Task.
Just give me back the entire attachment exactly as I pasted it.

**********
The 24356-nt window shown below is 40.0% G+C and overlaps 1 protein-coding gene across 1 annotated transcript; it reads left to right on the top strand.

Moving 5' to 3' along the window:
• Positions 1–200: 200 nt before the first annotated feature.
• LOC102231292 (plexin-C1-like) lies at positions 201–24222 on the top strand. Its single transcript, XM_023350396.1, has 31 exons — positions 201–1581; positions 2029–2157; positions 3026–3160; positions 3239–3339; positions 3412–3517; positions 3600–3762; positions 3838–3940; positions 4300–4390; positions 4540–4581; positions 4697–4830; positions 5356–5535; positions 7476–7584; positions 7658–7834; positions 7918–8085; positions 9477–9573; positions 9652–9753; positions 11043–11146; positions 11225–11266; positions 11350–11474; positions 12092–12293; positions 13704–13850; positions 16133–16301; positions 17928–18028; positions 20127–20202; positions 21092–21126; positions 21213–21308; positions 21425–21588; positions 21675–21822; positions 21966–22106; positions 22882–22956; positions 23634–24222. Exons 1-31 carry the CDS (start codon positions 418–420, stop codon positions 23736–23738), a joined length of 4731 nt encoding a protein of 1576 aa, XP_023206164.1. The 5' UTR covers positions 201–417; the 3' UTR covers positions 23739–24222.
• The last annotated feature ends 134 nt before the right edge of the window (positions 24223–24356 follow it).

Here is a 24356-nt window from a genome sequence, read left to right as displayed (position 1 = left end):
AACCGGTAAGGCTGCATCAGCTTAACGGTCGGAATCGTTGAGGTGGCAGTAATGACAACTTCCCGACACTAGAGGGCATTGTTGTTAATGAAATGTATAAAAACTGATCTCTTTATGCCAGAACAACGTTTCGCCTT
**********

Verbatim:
The 24356-nt window shown below is 40.0% G+C and overlaps 1 protein-coding gene across 1 annotated transcript; it reads left to right on the top strand.

Moving 5' to 3' along the window:
• Positions 1–200: 200 nt before the first annotated feature.
• LOC102231292 (plexin-C1-like) lies at positions 201–24222 on the top strand. Its single transcript, XM_023350396.1, has 31 exons — positions 201–1581; positions 2029–2157; positions 3026–3160; positions 3239–3339; positions 3412–3517; positions 3600–3762; positions 3838–3940; positions 4300–4390; positions 4540–4581; positions 4697–4830; positions 5356–5535; positions 7476–7584; positions 7658–7834; positions 7918–8085; positions 9477–9573; positions 9652–9753; positions 11043–11146; positions 11225–11266; positions 11350–11474; positions 12092–12293; positions 13704–13850; positions 16133–16301; positions 17928–18028; positions 20127–20202; positions 21092–21126; positions 21213–21308; positions 21425–21588; positions 21675–21822; positions 21966–22106; positions 22882–22956; positions 23634–24222. Exons 1-31 carry the CDS (start codon positions 418–420, stop codon positions 23736–23738), a joined length of 4731 nt encoding a protein of 1576 aa, XP_023206164.1. The 5' UTR covers positions 201–417; the 3' UTR covers positions 23739–24222.
• The last annotated feature ends 134 nt before the right edge of the window (positions 24223–24356 follow it).

Here is a 24356-nt window from a genome sequence, read left to right as displayed (position 1 = left end):
AACCGGTAAGGCTGCATCAGCTTAACGGTCGGAATCGTTGAGGTGGCAGTAATGACAACTTCCCGACACTAGAGGGCATTGTTGTTAATGAAATGTATAAAAACTGATCTCTTTATGCCAGAACAACGTTTCGCCTT